Keck workers go on strike to demand better benefits

In the center of USC’s Health Sciences Campus Wednesday, a crowd of red-shirted demonstrators stood with picket-signs, chanting over the din of cars driving past, which occasionally honked in support. These health care workers participated in a one-day strike to demand better wages and more equitable treatment.

In negotiations that have been ongoing for over a year, Keck School of Medicine of USC staff represented by the National Union of Healthcare Workers has been trying to reach an agreement on a contract with USC-Keck.

Their primary complaints are short-staffing that strains adequate patient care, low wages that force workers to go on government assistance and a discriminatory lack of retirement and tuition benefits afforded to other USC employees.

Striking alongside NUHW workers were cafeteria employees working for Sodexo, a multinational food services company that employs 133,000 workers nationwide. Also picketing in solidarity was the California Nurses Association.

“It is not okay to short staff all of the departments: nursing, respiratory, PCT. At the end of the day we are running around, and really not taking care of the patients the way they deserve,” said Adela Rea, a respiratory therapist at Keck, during a midday rally. “This is a place of healing. If we rush that process and short staff, we’re not really healing, we’re just rushing them through.”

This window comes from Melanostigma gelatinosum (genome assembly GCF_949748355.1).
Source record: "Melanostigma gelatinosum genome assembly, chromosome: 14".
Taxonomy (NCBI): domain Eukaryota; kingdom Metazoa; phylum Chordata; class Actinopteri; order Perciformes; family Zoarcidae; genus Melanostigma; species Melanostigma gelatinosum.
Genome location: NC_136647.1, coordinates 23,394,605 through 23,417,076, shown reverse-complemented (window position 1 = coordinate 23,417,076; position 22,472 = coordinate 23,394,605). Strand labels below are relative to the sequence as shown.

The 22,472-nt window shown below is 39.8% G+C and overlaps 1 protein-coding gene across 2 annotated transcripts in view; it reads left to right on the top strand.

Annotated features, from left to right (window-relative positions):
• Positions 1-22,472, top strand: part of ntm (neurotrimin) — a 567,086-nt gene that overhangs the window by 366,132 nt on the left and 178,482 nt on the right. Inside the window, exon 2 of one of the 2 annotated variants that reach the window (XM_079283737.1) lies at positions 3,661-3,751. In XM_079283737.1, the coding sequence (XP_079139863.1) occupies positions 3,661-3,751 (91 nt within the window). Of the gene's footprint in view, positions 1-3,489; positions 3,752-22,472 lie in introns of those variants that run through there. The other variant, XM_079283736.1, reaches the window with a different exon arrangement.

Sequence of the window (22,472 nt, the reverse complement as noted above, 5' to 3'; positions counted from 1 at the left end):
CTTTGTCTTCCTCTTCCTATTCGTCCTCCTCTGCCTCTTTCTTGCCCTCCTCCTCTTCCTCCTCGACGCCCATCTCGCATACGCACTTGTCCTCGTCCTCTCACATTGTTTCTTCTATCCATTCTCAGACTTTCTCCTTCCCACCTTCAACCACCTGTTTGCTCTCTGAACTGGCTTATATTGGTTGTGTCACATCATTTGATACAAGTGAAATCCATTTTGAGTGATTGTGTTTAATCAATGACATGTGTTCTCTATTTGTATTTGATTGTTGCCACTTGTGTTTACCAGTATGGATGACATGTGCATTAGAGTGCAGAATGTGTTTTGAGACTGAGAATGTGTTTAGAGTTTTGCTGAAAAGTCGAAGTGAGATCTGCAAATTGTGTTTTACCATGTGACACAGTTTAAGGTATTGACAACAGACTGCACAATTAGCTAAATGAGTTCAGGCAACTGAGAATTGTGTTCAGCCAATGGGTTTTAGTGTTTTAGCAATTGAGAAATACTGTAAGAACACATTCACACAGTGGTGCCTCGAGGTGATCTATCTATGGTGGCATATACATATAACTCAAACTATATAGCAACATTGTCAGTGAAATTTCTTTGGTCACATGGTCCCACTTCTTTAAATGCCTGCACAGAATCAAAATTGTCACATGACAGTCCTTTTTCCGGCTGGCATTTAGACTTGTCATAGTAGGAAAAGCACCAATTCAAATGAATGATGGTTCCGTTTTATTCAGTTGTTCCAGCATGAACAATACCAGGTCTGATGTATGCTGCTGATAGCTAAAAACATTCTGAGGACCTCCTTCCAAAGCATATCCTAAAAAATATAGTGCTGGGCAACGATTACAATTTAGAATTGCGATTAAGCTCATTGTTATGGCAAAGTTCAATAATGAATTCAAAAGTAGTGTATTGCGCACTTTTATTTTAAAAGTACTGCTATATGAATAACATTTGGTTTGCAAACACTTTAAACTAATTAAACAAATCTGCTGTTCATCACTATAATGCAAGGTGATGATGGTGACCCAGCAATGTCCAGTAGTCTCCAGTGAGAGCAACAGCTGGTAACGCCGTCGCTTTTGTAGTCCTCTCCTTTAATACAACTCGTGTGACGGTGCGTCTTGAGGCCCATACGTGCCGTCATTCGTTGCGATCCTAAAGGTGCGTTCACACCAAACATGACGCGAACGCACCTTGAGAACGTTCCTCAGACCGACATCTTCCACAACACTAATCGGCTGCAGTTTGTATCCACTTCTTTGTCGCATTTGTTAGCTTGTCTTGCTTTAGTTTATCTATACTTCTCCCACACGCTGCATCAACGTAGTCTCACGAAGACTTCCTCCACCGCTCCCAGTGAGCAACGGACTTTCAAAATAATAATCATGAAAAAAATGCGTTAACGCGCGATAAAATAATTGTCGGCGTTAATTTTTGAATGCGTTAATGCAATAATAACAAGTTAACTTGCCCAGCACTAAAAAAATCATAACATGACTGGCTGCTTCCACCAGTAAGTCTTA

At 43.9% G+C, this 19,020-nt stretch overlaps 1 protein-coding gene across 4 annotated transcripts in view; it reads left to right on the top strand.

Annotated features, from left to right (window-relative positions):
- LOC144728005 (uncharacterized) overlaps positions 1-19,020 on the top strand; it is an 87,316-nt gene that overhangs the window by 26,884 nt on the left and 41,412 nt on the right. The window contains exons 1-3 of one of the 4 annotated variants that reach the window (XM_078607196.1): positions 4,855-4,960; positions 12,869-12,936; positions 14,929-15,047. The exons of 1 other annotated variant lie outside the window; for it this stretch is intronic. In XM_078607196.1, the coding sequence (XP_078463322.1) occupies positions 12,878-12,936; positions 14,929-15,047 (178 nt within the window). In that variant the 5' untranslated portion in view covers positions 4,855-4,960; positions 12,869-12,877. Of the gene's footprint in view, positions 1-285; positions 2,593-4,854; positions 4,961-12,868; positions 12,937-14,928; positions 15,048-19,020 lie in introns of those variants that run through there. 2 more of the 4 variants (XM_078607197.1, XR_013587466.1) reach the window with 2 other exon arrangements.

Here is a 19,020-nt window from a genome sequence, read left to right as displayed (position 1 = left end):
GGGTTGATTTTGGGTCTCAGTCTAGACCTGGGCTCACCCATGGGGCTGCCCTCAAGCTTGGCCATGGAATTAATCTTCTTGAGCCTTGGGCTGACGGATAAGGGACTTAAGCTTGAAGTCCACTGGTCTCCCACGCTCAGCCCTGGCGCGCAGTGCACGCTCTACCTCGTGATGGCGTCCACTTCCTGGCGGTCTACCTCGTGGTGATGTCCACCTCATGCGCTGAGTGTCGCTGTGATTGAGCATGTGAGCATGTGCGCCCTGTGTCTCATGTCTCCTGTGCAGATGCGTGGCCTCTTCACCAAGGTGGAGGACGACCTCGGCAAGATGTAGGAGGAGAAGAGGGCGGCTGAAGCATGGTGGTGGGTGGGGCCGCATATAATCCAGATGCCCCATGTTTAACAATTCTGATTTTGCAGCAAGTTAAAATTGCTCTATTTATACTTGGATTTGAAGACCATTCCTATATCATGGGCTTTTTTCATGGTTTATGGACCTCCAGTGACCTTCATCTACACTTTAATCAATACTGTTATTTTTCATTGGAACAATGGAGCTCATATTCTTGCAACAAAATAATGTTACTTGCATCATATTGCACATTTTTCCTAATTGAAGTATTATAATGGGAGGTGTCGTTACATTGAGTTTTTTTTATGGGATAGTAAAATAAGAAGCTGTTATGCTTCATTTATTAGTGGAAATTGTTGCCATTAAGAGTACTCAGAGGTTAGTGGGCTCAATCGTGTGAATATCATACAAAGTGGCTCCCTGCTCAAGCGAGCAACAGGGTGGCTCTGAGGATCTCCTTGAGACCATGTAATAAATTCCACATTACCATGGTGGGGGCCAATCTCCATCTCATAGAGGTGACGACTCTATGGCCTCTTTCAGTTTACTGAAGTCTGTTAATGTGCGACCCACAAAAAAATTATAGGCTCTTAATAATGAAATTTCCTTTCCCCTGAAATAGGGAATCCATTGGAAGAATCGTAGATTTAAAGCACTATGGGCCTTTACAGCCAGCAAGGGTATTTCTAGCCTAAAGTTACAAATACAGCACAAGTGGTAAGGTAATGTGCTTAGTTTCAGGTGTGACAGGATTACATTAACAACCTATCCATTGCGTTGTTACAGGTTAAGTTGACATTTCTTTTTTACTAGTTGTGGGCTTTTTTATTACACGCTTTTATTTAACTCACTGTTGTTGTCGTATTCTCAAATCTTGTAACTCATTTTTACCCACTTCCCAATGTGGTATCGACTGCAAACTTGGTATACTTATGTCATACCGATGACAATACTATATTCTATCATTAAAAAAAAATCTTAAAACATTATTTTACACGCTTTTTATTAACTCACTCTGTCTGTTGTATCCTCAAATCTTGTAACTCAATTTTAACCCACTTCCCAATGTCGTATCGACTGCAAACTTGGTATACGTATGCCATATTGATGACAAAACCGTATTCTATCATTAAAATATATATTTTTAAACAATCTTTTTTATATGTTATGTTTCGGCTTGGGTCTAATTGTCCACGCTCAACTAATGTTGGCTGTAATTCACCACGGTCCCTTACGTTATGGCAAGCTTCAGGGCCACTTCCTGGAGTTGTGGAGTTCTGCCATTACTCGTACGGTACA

Keck administration has refuted these claims of short-staffing and poor treatment.

“This strike has nothing to do with patient care. It is a purely economic strike,” said Rod Hanners, chief operating officer of Keck.

Hanners emphasized the importance of remaining affordable and competitive with comparable health institutions such as Cedars-Sinai and the UCLA Health system.

The crux of the labor dispute, according to Hanners, amounted to three articles of negotiation out of 27 others that were agreed upon.

“We either enhanced a benefit or kept it the same. There were no takebacks,” Hanners said.

According to Hanners, Keck offered the NUHW workers a 9 percent wage increase over the life of the upcoming contract, providing the first wage increase of 3 percent last week, in addition to a $500 bonus.

“We offered a market-competitive increase,” Hanners said.

He also mentioned that the healthcare workers represented by the NUHW also receive a zero premium health care plan that other unions do not, the Anthem-Blue Cross HMO.

Following the one-day strike, the Keck Hospital of USC responded to the strike with a press release, stating that only a fraction of the represented workers participated in picketing and that treatment of patients continued as usual.